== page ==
OK, so we know Monta has the talent to put an injury-ravaged team on his shoulders for a week or two when he feels like sticking it to his hungover ill coach. Great. He still was right when he said that pairing him with Stephen Curry was a mistake, he still harbors an incredible amount of anger toward the franchise he’s supposed to be leading and the Warriors have needs at EVERY…SINGLE…POSITION.
The Warriors have a bunch of young talent, but none of it fits. The only way this team is going to become a regular playoff participant before Anthony Randolph, Anthony Morrow and Curry leave is to get creative now and figure out a way to radically change the team via trade(s). The Warriors’ M.O. has usually been to wait until their talented players either become disgruntled or they have already finished out their contracts to get rid of them. When smart teams have talented players that don’t quite fit, they trade them and get someone they can actually use.
Forget finding a great point guard (you have to ride with Curry at this point, and teams don’t get rid of good PGs these days), the Warriors need an established star at the 2, 3, 4 and/or 5. The way Ellis is playing right now, the Warriors may be able to trade for someone like Chris Bosh or some other expiring contract that can put them in position to get an elite free agent next summer.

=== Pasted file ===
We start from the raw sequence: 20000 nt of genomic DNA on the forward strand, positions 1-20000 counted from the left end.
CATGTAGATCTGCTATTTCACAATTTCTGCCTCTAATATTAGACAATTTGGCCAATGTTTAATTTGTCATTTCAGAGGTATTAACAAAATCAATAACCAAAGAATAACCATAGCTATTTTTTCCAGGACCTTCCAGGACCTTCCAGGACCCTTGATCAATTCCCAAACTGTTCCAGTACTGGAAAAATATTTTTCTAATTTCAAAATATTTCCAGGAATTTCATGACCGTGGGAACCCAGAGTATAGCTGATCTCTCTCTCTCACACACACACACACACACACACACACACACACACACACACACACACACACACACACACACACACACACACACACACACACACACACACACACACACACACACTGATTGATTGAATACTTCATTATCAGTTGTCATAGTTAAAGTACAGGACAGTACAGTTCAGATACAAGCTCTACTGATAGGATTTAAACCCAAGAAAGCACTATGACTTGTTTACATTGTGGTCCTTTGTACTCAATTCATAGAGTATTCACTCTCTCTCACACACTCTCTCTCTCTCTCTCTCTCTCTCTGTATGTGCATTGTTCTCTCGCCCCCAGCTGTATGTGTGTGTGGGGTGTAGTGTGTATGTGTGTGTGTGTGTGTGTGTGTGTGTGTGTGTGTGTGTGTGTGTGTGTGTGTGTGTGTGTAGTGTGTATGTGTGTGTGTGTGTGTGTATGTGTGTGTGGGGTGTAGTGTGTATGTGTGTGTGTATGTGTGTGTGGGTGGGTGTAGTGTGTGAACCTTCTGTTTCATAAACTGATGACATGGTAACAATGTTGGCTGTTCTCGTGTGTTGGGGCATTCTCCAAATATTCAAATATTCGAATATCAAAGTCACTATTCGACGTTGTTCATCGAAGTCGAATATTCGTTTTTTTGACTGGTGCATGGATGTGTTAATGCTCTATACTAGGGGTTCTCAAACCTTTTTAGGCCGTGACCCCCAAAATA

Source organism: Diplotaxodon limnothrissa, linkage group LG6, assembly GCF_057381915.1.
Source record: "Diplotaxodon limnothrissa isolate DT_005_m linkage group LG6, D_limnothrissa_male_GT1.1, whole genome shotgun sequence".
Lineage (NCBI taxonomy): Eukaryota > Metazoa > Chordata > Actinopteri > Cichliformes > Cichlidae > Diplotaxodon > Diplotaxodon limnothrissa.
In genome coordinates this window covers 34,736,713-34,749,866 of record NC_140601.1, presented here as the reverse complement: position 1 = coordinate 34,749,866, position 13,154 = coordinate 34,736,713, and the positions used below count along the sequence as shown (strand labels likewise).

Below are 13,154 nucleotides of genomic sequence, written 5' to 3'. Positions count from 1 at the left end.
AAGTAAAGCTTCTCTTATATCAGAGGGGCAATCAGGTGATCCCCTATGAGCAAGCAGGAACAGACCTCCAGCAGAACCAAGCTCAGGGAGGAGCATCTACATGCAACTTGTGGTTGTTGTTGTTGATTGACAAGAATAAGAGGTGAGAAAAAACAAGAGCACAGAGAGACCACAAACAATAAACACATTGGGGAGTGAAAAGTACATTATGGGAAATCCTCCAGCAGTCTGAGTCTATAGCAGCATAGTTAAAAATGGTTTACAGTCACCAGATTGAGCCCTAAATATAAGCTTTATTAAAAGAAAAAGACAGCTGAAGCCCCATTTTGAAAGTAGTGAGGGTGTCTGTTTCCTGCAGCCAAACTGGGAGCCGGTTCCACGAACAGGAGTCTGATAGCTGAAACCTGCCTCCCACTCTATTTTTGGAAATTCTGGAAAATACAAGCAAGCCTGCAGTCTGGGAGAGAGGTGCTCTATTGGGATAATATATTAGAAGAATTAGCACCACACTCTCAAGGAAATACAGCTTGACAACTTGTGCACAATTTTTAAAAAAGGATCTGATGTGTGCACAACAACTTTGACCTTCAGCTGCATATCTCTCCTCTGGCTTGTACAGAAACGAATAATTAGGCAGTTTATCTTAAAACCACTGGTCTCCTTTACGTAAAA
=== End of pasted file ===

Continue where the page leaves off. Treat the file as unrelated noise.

Of course, what the Warriors will do in response to Monta’s hot streak is put together a huge marketing plan revolving around his newfound star power (such as it is) to sell ticket packages, let the Nelson/Ellis feud fester for a while and be forced to trade Monta at some point this year or during the summer after the entire league hears how he wants out of town. Then the Warriors will be forced to trade their best player to the Bobcats for Raymond Felton and Nazr Mohammed or something.
But at least on November 30, 2010 the Warriors will be able to look back to that same date a year before and reminisce over how the Warriors had a great win over the Pacers at Oracle where Ellis scored 45 with 5 steals and was a world-beater when Nellie wasn’t around. As always in Oakland, it will be a Great Time Out, where memories of All-Stars squandered are as plentiful as t-shirts shot up into the stands.